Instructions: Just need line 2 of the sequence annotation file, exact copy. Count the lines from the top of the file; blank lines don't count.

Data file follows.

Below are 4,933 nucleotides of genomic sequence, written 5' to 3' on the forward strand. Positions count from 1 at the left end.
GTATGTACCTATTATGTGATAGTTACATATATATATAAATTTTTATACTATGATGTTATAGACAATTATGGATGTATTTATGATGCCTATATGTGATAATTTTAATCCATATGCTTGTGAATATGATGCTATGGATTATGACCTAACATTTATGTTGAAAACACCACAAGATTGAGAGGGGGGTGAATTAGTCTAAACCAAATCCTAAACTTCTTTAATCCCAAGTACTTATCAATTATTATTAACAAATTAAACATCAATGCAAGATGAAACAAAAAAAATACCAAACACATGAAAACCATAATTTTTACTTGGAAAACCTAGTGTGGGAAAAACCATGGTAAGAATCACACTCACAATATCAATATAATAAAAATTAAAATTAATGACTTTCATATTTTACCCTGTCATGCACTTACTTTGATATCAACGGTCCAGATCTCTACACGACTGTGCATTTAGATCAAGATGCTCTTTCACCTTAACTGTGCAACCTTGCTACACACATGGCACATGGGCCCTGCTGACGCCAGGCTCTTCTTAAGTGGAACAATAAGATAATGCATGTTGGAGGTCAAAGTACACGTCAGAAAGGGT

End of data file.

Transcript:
GTATGTACCTATTATGTGATAGTTACATATATATATAAATTTTTATACTATGATGTTATAGACAATTATGGATGTATTTATGATGCCTATATGTGATAATTTTAATCCATATGCTTGTGAATATGATGCTATGGATTATGACCTAACATTTATGTTGAAAACACCACAAGATTGAGAGGGGGGTGAATTAGTCTAAACCAAATCCTAAACTTCTTTAATCCCAAGTACTTATCAATTATTATTAACAAATTAAACATCAATGCAAGATGAAACAAAAAAAATACCAAACACATGAAAACCATAATTTTTACTTGGAAAACCTAGTGTGGGAAAAACCATGGTAAGAATCACACTCACAATATCAATATAATAAAAATTAAAATTAATGACTTTCATATTTTACCCTGTCATGCACTTACTTTGATATCAACGGTCCAGATCTCTACACGACTGTGCATTTAGATCAAGATGCTCTTTCACCTTAACTGTGCAACCTTGCTACACACATGGCACATGGGCCCTGCTGACGCCAGGCTCTTCTTAAGTGGAACAATAAGATAATGCATGTTGGAGGTCAAAGTACACGTCAGAAAGGGT